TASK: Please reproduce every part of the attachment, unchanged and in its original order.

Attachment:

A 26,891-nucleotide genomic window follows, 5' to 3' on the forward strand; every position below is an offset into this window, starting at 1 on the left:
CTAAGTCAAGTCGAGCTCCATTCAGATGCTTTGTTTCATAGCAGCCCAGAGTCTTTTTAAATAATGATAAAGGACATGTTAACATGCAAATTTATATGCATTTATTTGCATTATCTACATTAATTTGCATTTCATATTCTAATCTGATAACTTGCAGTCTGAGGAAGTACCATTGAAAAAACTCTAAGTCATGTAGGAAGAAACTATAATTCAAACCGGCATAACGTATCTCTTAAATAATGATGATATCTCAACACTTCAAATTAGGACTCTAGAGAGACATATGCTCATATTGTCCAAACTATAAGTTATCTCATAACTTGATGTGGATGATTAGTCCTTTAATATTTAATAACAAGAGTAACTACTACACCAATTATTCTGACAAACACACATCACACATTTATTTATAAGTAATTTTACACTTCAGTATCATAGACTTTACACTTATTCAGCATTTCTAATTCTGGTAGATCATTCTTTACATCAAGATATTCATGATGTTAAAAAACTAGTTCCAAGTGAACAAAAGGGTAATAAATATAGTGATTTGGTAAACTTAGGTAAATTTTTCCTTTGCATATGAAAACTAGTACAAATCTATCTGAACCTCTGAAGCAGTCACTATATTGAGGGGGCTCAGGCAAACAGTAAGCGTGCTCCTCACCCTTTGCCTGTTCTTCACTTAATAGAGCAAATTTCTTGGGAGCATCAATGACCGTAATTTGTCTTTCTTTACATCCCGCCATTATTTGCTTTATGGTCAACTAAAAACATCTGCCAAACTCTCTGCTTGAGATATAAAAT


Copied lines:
A 26,891-nucleotide genomic window follows, 5' to 3' on the forward strand; every position below is an offset into this window, starting at 1 on the left:
CTAAGTCAAGTCGAGCTCCATTCAGATGCTTTGTTTCATAGCAGCCCAGAGTCTTTTTAAATAATGATAAAGGACATGTTAACATGCAAATTTATATGCATTTATTTGCATTATCTACATTAATTTGCATTTCATATTCTAATCTGATAACTTGCAGTCTGAGGAAGTACCATTGAAAAAACTCTAAGTCATGTAGGAAGAAACTATAATTCAAACCGGCATAACGTATCTCTTAAATAATGATGATATCTCAACACTTCAAATTAGGACTCTAGAGAGACATATGCTCATATTGTCCAAACTATAAGTTATCTCATAACTTGATGTGGATGATTAGTCCTTTAATATTTAATAACAAGAGTAACTACTACACCAATTATTCTGACAAACACACATCACACATTTATTTATAAGTAATTTTACACTTCAGTATCATAGACTTTACACTTATTCAGCATTTCTAATTCTGGTAGATCATTCTTTACATCAAGATATTCATGATGTTAAAAAACTAGTTCCAAGTGAACAAAAGGGTAATAAATATAGTGATTTGGTAAACTTAGGTAAATTTTTCCTTTGCATATGAAAACTAGTACAAATCTATCTGAACCTCTGAAGCAGTCACTATATTGAGGGGGCTCAGGCAAACAGTAAGCGTGCTCCTCACCCTTTGCCTGTTCTTCACTTAATAGAGCAAATTTCTTGGGAGCATCAATGACCGTAATTTGTCTTTCTTTACATCCCGCCATTATTTGCTTTATGGTCAACTAAAAACATCTGCCAAACTCTCTGCTTGAGATATAAAAT